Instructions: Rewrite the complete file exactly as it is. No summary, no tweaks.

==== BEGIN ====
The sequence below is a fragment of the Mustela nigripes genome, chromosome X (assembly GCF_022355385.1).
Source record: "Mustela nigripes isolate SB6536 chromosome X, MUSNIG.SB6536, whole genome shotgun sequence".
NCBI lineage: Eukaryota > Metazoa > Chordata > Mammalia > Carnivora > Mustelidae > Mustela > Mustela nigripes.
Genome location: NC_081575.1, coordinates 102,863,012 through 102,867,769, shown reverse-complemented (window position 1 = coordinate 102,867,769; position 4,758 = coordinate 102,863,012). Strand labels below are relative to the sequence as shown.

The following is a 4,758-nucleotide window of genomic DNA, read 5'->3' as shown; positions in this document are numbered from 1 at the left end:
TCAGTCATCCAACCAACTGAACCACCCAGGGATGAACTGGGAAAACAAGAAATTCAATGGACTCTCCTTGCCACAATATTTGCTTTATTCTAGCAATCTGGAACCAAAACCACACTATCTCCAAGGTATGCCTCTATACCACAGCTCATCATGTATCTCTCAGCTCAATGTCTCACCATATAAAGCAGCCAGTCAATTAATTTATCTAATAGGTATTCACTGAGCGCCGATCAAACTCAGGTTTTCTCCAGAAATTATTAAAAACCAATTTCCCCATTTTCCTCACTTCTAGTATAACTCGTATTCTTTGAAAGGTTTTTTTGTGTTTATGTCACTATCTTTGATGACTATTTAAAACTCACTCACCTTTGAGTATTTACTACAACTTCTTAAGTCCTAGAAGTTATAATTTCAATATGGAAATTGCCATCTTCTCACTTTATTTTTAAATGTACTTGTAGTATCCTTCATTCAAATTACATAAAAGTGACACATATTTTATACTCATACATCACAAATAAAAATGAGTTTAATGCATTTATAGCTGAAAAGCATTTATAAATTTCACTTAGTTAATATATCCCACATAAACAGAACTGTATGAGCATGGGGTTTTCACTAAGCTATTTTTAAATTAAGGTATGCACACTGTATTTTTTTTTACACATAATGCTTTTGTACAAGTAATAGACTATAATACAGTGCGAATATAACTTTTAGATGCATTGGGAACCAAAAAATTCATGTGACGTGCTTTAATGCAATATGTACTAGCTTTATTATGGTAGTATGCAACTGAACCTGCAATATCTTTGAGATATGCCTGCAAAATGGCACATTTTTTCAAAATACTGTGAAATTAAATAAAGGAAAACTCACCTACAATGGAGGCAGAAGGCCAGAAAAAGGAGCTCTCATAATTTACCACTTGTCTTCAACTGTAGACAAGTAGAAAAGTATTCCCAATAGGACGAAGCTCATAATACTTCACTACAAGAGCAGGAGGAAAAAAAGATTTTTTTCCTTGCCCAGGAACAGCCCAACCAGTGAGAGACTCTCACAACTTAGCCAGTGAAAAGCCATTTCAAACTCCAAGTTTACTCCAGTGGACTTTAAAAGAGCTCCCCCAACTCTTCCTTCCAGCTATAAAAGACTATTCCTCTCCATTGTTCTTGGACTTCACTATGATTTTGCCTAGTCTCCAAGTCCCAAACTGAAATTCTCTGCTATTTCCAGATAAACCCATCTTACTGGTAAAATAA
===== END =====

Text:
The sequence below is a fragment of the Mustela nigripes genome, chromosome X (assembly GCF_022355385.1).
Source record: "Mustela nigripes isolate SB6536 chromosome X, MUSNIG.SB6536, whole genome shotgun sequence".
NCBI lineage: Eukaryota > Metazoa > Chordata > Mammalia > Carnivora > Mustelidae > Mustela > Mustela nigripes.
Genome location: NC_081575.1, coordinates 102,863,012 through 102,867,769, shown reverse-complemented (window position 1 = coordinate 102,867,769; position 4,758 = coordinate 102,863,012). Strand labels below are relative to the sequence as shown.

The following is a 4,758-nucleotide window of genomic DNA, read 5'->3' as shown; positions in this document are numbered from 1 at the left end:
TCAGTCATCCAACCAACTGAACCACCCAGGGATGAACTGGGAAAACAAGAAATTCAATGGACTCTCCTTGCCACAATATTTGCTTTATTCTAGCAATCTGGAACCAAAACCACACTATCTCCAAGGTATGCCTCTATACCACAGCTCATCATGTATCTCTCAGCTCAATGTCTCACCATATAAAGCAGCCAGTCAATTAATTTATCTAATAGGTATTCACTGAGCGCCGATCAAACTCAGGTTTTCTCCAGAAATTATTAAAAACCAATTTCCCCATTTTCCTCACTTCTAGTATAACTCGTATTCTTTGAAAGGTTTTTTTGTGTTTATGTCACTATCTTTGATGACTATTTAAAACTCACTCACCTTTGAGTATTTACTACAACTTCTTAAGTCCTAGAAGTTATAATTTCAATATGGAAATTGCCATCTTCTCACTTTATTTTTAAATGTACTTGTAGTATCCTTCATTCAAATTACATAAAAGTGACACATATTTTATACTCATACATCACAAATAAAAATGAGTTTAATGCATTTATAGCTGAAAAGCATTTATAAATTTCACTTAGTTAATATATCCCACATAAACAGAACTGTATGAGCATGGGGTTTTCACTAAGCTATTTTTAAATTAAGGTATGCACACTGTATTTTTTTTTACACATAATGCTTTTGTACAAGTAATAGACTATAATACAGTGCGAATATAACTTTTAGATGCATTGGGAACCAAAAAATTCATGTGACGTGCTTTAATGCAATATGTACTAGCTTTATTATGGTAGTATGCAACTGAACCTGCAATATCTTTGAGATATGCCTGCAAAATGGCACATTTTTTCAAAATACTGTGAAATTAAATAAAGGAAAACTCACCTACAATGGAGGCAGAAGGCCAGAAAAAGGAGCTCTCATAATTTACCACTTGTCTTCAACTGTAGACAAGTAGAAAAGTATTCCCAATAGGACGAAGCTCATAATACTTCACTACAAGAGCAGGAGGAAAAAAAGATTTTTTTCCTTGCCCAGGAACAGCCCAACCAGTGAGAGACTCTCACAACTTAGCCAGTGAAAAGCCATTTCAAACTCCAAGTTTACTCCAGTGGACTTTAAAAGAGCTCCCCCAACTCTTCCTTCCAGCTATAAAAGACTATTCCTCTCCATTGTTCTTGGACTTCACTATGATTTTGCCTAGTCTCCAAGTCCCAAACTGAAATTCTCTGCTATTTCCAGATAAACCCATCTTACTGGTAAAATAA